Opening Day at AT&T Park!

5 Apr

10150838813545147After two World Series titles in three years, I am expecting a bit of pomp today during Opening Day ceremonies.

AT&T Park first came to life on April 11, 2000, and I was one of the lucky ones playing hooky from work to be there.  A lot has taken place in my life over the past decade. But one thing has been a constant, today will be my 14th straight Opening Day.  God willing, I’ll have the health and wherewithal to attend many more. I’ve been able to attend Opening Day with my dad, my son, my fiancée and friends. I always find a way to be there because for me, like many Americans, it is a day of rebirth. Spring has now arrived. Life is right again.

Baseball’s Opening Day, like the blossom of a cherry tree, the bud of a grapevine, or the spryness of a stallion in the field, signals warmth, signals optimism, another chance, hope and joy.

Back in its early days, the ballpark felt hollow. While its aesthetic evoked baseball’s past, it lacked historic relevance. Something was missing: tangible, real history. Nothing had happened there yet. No Merkle’s boner. No ball between Buckner’s wickets. No pennant chases. Just the sounds of construction and the hope the ballpark would just be better than Candlestick!

Maddie and I catch a game

Maddie and I catch a game

As it opens its gates to its 14th season, the “Miracle by the Bay” has now hosted three World Series, an All Star game, a World Baseball Classic and been host to over 1,100 baseball games along with the Rolling Stones, Bruce Springsteen, operas and other entertaining events. Now, its history is tangible.

On Opening Day, the energy of the crowd is unique. The real fans are here on Opening Day. The ones who scrimp and save to hold season tickets.  The ones who have history with the Giants, the ones who lived lifetimes before seeing a World Series title.

The Giants will sell over 3 million tickets this season.  As they’ve become the class of major league baseball, the number of “Giants Faithful” has swelled. Many of them, especially those younger ones, don’t know the pain their elder Giant fans in arms lived through for so many years.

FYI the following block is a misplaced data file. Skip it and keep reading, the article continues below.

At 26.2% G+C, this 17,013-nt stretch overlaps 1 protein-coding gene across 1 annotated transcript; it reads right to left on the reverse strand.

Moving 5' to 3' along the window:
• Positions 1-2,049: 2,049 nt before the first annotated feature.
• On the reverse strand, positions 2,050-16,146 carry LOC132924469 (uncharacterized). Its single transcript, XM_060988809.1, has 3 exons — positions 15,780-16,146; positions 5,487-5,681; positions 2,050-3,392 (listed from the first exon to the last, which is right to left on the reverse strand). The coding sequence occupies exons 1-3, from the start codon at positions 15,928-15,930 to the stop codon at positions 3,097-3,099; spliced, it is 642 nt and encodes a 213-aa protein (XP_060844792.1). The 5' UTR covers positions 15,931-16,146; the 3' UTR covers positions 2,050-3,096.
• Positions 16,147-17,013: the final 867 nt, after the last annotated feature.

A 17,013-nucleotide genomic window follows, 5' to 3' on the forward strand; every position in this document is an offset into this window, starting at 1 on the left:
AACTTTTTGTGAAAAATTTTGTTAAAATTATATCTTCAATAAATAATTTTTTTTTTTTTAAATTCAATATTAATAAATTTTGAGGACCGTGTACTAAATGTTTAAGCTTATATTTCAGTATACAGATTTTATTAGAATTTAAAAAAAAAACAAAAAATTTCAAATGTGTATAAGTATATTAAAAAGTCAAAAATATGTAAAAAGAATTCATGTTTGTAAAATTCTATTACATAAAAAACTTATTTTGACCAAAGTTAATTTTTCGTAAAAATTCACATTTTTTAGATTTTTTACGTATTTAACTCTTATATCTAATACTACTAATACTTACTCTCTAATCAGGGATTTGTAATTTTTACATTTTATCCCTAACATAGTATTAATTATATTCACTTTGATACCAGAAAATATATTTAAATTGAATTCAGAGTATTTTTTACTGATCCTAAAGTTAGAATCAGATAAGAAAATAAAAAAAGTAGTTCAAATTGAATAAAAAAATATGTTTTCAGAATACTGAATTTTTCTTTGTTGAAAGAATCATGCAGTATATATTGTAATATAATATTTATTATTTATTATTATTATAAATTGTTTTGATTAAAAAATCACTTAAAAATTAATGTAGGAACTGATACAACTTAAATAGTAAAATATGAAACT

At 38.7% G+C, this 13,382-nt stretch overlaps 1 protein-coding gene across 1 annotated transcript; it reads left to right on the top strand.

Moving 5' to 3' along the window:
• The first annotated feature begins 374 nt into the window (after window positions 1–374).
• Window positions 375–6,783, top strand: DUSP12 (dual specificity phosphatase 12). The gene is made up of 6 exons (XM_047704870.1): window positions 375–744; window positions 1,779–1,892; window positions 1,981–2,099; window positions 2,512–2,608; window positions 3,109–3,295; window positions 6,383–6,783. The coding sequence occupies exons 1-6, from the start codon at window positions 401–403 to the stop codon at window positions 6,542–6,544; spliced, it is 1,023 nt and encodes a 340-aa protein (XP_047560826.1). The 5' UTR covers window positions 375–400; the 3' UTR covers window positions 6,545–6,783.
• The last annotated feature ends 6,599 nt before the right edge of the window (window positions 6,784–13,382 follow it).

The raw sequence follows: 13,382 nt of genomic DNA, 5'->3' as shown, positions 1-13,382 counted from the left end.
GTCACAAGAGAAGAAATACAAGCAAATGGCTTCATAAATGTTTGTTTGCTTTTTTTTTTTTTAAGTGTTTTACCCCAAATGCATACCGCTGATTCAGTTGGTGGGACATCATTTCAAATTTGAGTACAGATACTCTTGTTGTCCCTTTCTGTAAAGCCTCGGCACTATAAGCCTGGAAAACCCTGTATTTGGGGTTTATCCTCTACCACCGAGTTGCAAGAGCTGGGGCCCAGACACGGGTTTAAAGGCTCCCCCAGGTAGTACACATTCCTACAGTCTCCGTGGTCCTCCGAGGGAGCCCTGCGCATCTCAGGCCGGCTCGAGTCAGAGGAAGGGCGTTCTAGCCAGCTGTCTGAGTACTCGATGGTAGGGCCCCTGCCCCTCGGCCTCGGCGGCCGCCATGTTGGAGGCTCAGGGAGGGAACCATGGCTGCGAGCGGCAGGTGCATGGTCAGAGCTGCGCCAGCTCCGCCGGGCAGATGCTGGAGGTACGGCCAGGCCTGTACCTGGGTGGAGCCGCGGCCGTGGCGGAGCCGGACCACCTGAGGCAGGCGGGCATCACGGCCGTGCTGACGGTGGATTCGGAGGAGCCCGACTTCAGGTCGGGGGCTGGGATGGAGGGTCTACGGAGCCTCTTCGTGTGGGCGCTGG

On this day, we see the true Orange and Black. The fans who dealt with Johnny LeMaster, Greg Minton, Chris Brown and countless minor league players who never panned out on the major league scene. People who may have lost a toe at Candlestick to frostbite. Croix de Candlestick holders. These fans eschew Momo’s across from the yard in favor of a beer (or something less legal) on the pier behind centerfield. They won’t be on their smartphones waving to TV cameras while the game is on.  Their eyes will be on the field and on their scorecards. They love baseball and their Giants.

We’ll all debate the prospects of the coming 2013 season. Will Timmy shine again? Can Belt hit lefties? Will Crawford win a Gold Glove? Who will Sabean trade for at the deadline in July? Can we repeat?

There will be military jet flyovers, black and orange balloons, bunting, fireworks, songs, and too many slaps on the backs from ownership. I honestly can’t stand all that crap!  But I’ll can sit through it so I can relish in the sight of the 2012 World Series Banner being raised in center field.  No one knows who will be given that special honor of raising the flag. Mike Murphy? Scutaro? Pablo? Willie Mays? We’ll soon see.

Opening Day is special. I’m grateful to have the ability to be part of it each year.  The Giants team, with their victorious ways of late, have created the history the ballpark initially lacked.  Today, it is right there with Fenway, Wrigley, or Dodger Stadium as one of the premier baseball parks in all the land.  It is truly a gift to have been part of all this.

In the dugout for a game!

In the dugout for a game!

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